RabbitMQ with Docker on Windows in 30 minutes
How to set up a RabbitMQ instance with Docker on Windows and start sending messages.
Want to quickly spin up RabbitMQ on your Windows development environment? Maybe you just want to try the most deployed message broker and you don’t want to try it on Azure or ask your IT crew to deploy a new server just for that: Docker is your solution.
- Install Docker for Windows: just download it and let the installer do the rest
- Start Docker and wait for its the initialization. You will see an icon of a whale in the taskbar
- Open Powershell and type:
If you don’t see any errors, and you see a Docker version, it is correctly installed.
4. Now we have to download the RabbitMQ image. In this case, we will download the image with a management plugin in order to be able to view the RabbitMQ server-side GUI. The command to download or update a Docker image is
5. Now we will start the RabbitMQ Docker image with a simple command:
p argument we are mapping RabbitMQ ports to Docker container ports. 15672 is the default port for RabbitMQ GUI, 5672 for RabbitMQ message broker. With the
name argument we are giving a name to our container, in order to identify it in a more readable way than using the generated GUID. This will allow us to easily stop, remove, and manage our containers. At the end, we specify the docker image to run, in this case the one we pulled before.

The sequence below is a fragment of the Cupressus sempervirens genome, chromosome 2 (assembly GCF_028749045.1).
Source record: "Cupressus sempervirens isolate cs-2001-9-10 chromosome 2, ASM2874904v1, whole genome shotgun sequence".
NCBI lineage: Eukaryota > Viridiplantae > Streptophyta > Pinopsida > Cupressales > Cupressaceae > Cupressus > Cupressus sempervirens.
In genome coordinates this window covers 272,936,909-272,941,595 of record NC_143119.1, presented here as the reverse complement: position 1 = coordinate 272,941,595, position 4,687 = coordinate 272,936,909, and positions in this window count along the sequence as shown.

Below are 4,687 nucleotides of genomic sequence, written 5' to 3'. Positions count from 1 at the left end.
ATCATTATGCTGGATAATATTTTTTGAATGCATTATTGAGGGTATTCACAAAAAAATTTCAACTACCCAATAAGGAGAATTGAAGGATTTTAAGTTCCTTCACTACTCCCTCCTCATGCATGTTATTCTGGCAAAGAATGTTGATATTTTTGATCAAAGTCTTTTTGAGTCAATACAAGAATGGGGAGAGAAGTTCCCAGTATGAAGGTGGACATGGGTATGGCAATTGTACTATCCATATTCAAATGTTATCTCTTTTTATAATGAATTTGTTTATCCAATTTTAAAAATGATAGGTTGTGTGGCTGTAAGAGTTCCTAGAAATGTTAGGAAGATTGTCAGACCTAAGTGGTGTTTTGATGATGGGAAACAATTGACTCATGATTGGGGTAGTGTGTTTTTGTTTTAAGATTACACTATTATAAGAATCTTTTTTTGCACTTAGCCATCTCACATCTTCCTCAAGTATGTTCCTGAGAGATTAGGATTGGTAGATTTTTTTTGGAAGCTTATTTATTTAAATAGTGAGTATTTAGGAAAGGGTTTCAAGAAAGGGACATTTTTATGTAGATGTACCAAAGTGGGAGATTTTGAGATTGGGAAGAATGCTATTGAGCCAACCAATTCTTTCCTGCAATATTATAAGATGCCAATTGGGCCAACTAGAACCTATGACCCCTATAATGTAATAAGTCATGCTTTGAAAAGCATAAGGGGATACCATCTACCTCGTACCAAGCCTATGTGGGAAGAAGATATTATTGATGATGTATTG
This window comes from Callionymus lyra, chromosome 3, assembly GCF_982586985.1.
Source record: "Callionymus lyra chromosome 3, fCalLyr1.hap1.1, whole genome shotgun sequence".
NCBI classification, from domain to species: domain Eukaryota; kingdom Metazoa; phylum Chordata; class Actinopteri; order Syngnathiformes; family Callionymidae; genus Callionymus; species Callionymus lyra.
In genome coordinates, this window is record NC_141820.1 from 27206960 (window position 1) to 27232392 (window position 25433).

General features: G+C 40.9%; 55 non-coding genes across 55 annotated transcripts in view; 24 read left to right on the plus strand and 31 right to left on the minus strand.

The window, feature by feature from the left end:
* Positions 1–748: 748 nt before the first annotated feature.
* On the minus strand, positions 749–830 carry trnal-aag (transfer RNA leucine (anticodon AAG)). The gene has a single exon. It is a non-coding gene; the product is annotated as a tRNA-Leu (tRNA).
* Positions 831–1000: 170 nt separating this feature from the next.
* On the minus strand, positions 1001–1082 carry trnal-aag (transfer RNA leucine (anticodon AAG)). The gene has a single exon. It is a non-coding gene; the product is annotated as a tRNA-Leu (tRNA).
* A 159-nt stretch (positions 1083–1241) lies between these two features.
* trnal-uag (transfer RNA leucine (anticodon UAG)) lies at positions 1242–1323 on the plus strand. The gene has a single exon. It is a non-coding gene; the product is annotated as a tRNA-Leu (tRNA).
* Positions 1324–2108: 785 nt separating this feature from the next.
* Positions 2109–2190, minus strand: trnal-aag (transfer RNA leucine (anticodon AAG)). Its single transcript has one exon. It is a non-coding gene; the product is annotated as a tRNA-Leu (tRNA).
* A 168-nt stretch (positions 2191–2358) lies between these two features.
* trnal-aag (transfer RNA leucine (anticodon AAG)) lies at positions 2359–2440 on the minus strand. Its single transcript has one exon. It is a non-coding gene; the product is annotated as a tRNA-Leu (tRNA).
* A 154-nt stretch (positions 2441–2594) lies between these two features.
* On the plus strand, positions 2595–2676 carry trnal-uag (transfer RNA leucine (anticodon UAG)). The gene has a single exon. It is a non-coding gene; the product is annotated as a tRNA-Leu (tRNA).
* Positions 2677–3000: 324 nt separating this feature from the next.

If the operation goes well, you will see a GUID as output.
6. Test the image by opening “http://localhost:15672/#/” in your browser. The default login is
guest: you should see the RabbitMQ management GUI.
If you see this page correctly, the most important part is done!
7. Now we are ready to send messages to our RabbitMQ endpoint! In this phase the choice is yours: I work daily with .NET so I will show you a C# example. Just to remind you, the default values to connect to the endpoint with your preferred language:
In my case, I will create a new Windows Console Application, install
RabbitMQ.Client Nuget package and write some lines of code to create a queue and send a message every 500 milliseconds:
In this case, I’m using a little cheat related to RabbitMQ: I’m sending messages directly to the queue without setting a binding to an exchange, by setting the routing key of the publish method with the same name as the queue I declared.
8. At the end, we want to be sure that the messages are correctly received by the queue. We can just open our management GUI, click on
Queues navigation button, then
testqueue. If we are sending messages we will see the chart's lines moving:
Also, you can click on the
Get messages menu to grab a message from the queue and read its body:
I don’t have the experience to say how Docker is on production environments, but in test/study environments, I think that Docker is really a time saving infrastructure!